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John Bolton Says Jan. 6 Too Dumb To Be A Coup, And He Knows From Coups, Jake Tapper!
OK, maybe say that again, under oath.
In a mildly intriguing sideshow to yesterday's January 6 Select Committee hearing, former Trump national security mustache John Bolton casually took credit on national TV for having planned out a few coups d'etat himself, so he knows the January 6 insurrection wasn't much of a coup plot.
Speaking on CNN, which pays the deactivated warhead as if he were a legitimate expert, Bolton told Jake Tapper that January 6 doesn't count, if you're counting coups , because it was such a clumsy, ad hoc affair, motivated by Donald Trump's desperation to hold on to power, as opposed to a well-thought-out plan.
Bolton did at least make clear that nothing his former boss did following the election was legal or defensible, but then insisted that it didn't rise to the level of a real attempt to overthrow the government:
It's also a mistake as some people have said, including on the committee, the commentators, that somehow this was a carefully planned coup d’etat aimed at the Constitution.
That’s not the way Donald Trump does things. It’s rambling from one half-vast idea to another, one plan that falls through and another comes up.
Did you catch John Bolton's very clever "pune," or play on words ? He carefully enunciated "vast" so you would know he was too decorous to say "half-assed" on TV.
Tapper took issue with Bolton's insistence that trying to undo the results of the presidential election was somehow "not an attack on our democracy," what with the whole thing where the goal was to reverse an election and all: "I don't know that I agree with you. [...] One doesn’t have to be brilliant to attempt a coup.”
Bolton, who absolutely considers himself brilliant, seemed offended, if only from a practitioner's perspective:
As somebody who has helped plan coups d’etat – not here but, you know, other places – it takes a lot of work. And that’s not what he did. He was just stumbling around from one idea to another.
Somehow, Bolton seemed to think, Trump's bumbling attempt to hold onto his presidency, which resulted in multiple deaths and was followed by the majority of Republicans in the House voting against certifying the electoral vote, just didn't count as a threat to the Constitution, apparently because it was so unartful.
That said, if you're consulting with the Pentagon to seize voting machines and trying to replace the attorney general with a guy who'll manufacture "vote fraud" and you're pressuring the vice president to unilaterally throw out the election results, how is that not a coup, even if it's a really shitty attempt at it? If it's so obvious that even Chris Cillizza gets it, then it's not a difficult concept.
Point is, they can both be right. Coups don't have to be brilliant to be real (point Jake Tapper), but they probably do need a few working brain cells to be present to actually work (point Bolton).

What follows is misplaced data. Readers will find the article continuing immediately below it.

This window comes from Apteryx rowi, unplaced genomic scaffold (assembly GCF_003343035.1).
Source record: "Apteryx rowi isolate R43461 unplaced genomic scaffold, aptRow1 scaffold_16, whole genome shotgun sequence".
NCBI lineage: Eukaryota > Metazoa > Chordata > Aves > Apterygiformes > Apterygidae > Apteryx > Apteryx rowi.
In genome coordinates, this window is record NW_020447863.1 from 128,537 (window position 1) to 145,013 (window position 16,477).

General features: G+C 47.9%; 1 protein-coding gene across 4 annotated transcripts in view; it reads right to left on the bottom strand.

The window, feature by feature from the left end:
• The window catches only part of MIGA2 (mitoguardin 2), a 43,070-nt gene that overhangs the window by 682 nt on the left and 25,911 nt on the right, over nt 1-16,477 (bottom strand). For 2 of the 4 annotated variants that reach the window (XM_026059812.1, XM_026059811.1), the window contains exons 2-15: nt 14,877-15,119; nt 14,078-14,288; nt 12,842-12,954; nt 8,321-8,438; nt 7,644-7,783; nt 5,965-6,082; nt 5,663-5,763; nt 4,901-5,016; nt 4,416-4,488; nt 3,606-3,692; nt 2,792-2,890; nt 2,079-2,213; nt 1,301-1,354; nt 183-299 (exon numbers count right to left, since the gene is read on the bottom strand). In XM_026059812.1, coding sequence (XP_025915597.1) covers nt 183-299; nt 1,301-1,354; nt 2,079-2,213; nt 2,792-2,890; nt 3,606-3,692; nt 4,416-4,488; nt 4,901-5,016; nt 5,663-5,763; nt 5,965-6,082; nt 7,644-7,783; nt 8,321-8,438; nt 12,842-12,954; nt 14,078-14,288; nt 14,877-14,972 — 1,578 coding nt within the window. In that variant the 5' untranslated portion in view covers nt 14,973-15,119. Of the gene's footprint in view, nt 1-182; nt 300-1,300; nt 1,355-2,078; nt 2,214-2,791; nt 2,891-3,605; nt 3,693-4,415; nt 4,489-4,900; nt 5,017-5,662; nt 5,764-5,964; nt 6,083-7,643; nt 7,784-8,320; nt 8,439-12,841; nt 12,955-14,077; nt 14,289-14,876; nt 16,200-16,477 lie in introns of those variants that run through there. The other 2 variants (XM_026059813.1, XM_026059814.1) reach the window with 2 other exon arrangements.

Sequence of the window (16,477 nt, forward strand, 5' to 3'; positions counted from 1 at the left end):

Of course, we love how Bolton cited himself as a true sandwich artist of coups, given his experience at SubvertWay. Just what coups was he saying he'd planned, exactly? Tapper did at least return to the question, asking about Bolton's "expertise" in planning coups, and by the way, were any of those successful coups?
Bolton played coy, plugging his bugfuck crazy memoir — the one he was too busy compiling instead of testifying at Trump's first impeachment — and said Tapper ought to read the section on the 2019 coup attempt in Venezuela, although "it turned out not to be successful."
And then, more backpedaling:
Not that we had all that much to do with it, but I saw what it took for an opposition to try and overturn an illegally elected president and they failed. The notion that Donald Trump was half as competent as the Venezuelan opposition is laughable.
We're not so sure about that; the Venezuelan coup attempt was kind of a clusterfuck too, described as "mind-bogglingly dumb" by a former Navy SEAL who wasn't involved, but who had spoken to some of the Venezuelans involved. If Bolton really was part of the planning — which he denied to Tapper — he'd have little reason to brag about it.
Tapper — probably too credulously — took Bolton's bait (ew) and said, "I feel like there's other stuff you're not telling me," leading Bolton to agree, "I'm sure there is," because he's an international man of mystery.
We're more inclined to believe John Bolton wasn't so much "admitting" his involvement in plotting real world coups as just trying to buff up his image as a Very Serious Player in world events, the way Roger Stone would really like everyone to believe he's a master of the dark political arts . It's all image, and probably not a hell of a lot of substance. Yes, he had policy jobs in the Reagan and George W. Bush administrations, but his real skill has always been self-promotion as the biggest hawk around, responding to the Arab Spring by suggesting the US should bomb Iran, and, both before and after Trump chose him as national security advisor, advocating for regime change in Iran. Kind of a theme with him.
So sure, John Bolton has planned a lot of coups. Like maybe 20 against Iran. It's like when I was in high school I planned to meet Carrie Fisher and she'd fall madly for me, possibly after asking "Aren't you a little pimply for a Stormtrooper?" Where's my guest spot on CNN?
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